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How important is Food and Wine matching?


Divergent Ideas

When it comes to the subject of matching food and wine, there are some striking differences of opinions among wine lovers. For convenience, I’ve generalised these stances into four categories: the nihilist, the legalist, the anarchist and the pragmatist. Which are you?

The nihilist: it’s all a load of nonsense

This is probably the most extreme position, and, yes, I do know some fairly serious wine lovers who take this view, even though it is probably only a minority. These people think that all writing about food and wine matching is just a lot of hot air; that the whole subject is a nonsense because most of the time they drink wine on its own, and when they do drink it with a meal they don’t put food and wine into their mouths at the same time. I disagree. I really do think that the highest purpose for a wine is for it to be matched with appropriate food, and that synergistic combinations do exist between food and wine where each brings out the best in the other.

The legalist: it’s an exact science, with a full set of rules

The traditional position, as espoused by the classic works of writers such as Hugh Johnson. In some books you’ll even find whole chapters devoted to outlining the best wine matches for a surprisingly elaborate list of foodstuffs. This can appear quite intimidating! Personally, I think such lists are unnecessarily prescriptive, and too restrictive. Also, these lists are almost exclusively focused on old world classic wines and don’t take into account the new world options now available, many of which make superb food matches.

The anarchist: tear up the rule book — anything goes

This is becoming the trendy position, and has been adopted by quite a few wine writers desperate not to appear stuffy and conventional. If you want to drink red wine with fish, fine, they say. Or if you want to drink Sauvignon Blanc with steak, that’s OK too. But this is poor advice. Some boundaries are helpful. As in music and painting, it’s only when you have learned the rules that you can break them successfully. This certainly applies to wine and food matching: a solid grounding in the basic principles may then enable you to make the odd audacious pairing and actually pull it off.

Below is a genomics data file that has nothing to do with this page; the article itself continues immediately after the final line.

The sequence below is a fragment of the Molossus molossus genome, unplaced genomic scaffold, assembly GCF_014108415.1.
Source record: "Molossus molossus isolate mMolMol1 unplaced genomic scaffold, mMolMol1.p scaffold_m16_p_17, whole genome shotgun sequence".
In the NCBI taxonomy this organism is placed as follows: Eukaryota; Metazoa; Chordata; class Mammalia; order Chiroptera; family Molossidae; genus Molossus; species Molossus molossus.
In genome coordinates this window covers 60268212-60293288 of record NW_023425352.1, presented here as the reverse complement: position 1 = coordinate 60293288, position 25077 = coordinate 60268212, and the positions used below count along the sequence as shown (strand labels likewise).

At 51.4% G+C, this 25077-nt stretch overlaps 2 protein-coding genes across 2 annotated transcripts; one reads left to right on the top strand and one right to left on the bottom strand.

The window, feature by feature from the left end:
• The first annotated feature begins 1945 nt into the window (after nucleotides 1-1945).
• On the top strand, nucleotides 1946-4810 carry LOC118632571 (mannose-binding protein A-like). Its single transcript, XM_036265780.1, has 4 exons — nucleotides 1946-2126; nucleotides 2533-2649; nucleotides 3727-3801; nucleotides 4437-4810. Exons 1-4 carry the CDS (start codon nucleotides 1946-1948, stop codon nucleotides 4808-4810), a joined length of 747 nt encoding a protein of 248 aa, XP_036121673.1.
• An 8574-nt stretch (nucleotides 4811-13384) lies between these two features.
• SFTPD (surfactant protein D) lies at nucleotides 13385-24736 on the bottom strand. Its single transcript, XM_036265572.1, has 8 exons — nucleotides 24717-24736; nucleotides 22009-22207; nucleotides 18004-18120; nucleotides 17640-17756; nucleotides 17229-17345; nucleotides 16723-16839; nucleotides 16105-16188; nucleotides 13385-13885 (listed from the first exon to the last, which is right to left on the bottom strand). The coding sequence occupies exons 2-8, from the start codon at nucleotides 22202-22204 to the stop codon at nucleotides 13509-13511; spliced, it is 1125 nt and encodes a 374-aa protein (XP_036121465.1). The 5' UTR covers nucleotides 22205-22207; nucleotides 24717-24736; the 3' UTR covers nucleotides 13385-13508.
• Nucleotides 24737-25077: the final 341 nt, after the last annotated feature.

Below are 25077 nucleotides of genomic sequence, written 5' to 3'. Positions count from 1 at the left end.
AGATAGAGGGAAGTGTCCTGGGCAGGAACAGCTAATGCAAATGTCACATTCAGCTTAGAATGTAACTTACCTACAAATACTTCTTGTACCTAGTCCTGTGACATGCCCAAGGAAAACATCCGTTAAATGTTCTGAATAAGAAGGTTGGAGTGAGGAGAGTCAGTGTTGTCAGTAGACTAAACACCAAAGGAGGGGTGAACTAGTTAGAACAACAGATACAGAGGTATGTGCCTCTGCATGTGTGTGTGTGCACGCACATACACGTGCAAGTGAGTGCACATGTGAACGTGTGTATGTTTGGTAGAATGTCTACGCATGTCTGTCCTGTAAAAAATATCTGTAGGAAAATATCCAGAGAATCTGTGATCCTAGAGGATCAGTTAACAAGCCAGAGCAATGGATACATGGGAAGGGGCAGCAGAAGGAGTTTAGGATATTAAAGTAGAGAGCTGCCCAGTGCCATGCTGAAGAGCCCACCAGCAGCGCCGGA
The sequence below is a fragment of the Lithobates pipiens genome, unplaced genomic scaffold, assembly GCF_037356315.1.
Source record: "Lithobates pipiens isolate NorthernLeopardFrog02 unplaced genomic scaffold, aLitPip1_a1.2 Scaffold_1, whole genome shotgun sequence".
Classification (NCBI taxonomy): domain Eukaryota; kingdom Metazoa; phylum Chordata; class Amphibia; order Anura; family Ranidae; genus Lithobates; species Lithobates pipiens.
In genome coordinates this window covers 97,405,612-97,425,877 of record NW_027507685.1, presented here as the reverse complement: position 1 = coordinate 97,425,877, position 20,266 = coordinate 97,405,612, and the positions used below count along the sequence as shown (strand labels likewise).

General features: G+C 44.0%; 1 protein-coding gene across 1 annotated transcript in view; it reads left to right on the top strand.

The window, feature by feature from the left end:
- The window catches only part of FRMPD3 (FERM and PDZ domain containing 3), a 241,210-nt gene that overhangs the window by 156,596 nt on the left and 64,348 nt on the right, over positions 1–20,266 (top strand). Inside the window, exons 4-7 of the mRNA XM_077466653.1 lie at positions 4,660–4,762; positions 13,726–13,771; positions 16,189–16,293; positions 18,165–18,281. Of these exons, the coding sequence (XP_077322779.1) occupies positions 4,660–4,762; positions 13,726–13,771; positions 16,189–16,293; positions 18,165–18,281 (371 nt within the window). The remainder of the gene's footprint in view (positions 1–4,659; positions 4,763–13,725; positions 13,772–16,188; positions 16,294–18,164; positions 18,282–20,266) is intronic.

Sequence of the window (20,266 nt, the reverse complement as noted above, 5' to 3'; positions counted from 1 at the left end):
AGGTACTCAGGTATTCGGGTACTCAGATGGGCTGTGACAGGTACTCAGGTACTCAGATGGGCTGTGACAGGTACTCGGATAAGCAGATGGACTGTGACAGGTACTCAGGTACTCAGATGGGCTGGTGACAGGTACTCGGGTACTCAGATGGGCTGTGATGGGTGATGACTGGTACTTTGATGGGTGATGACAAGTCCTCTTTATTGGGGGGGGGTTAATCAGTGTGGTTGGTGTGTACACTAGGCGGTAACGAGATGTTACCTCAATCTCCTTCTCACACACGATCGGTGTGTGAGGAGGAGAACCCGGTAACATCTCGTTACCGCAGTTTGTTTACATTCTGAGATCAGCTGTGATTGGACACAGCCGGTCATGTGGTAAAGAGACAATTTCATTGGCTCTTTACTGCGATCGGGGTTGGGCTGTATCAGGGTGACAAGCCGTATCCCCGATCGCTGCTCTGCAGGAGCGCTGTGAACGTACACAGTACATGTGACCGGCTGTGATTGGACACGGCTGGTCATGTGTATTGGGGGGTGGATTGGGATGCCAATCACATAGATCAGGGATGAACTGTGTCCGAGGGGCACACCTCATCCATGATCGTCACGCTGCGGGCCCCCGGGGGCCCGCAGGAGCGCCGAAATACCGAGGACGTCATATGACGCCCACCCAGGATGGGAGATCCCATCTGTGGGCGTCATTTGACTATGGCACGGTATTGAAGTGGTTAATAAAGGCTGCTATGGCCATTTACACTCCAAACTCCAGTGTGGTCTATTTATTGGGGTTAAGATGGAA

The pragmatist: few really bad matches, few really good ones

Surprise, surprise! This is the position I’m going to speak out for. I think there are some guiding principles in food and wine matching that act as helpful foundations. For example, white wines are generally better with fish, and red wines pair best with red meats. You know the sort of thing. Having said this, as long as you aren’t flouting the foundational rules, you’ll probably find that there are few really bad wine and food matches, but plenty of adequate ones and many good ones. From this, it follows that there are few exceptional matches, but the fact that there are some makes the hunt for these sublime, synergistic pairings an exciting and worthwhile pursuit.

And finally…

One more area where there are divergent opinions concerns the respective quality levels of the food and wine partners. A common view is that it is necessary to choose which is to be the star, the food or the wine. According to this view, fine wines are best matched with relatively simple dishes that lack strong competing flavours; conversely, dishes with complex character need to be matched with simpler wines. I’ve certainly experienced occasions where the strongly flavoured foods have all but overwhelmed the fine wines I’ve been drinking with the meal. The contrasting view is that the best should be matched with the best: fine wines need to be accompanied by first-rate food. This is a view I have some sympathy for: excellent food and excellent wines have a natural affinity. So I’ll sit on the fence …


***Grabbed from: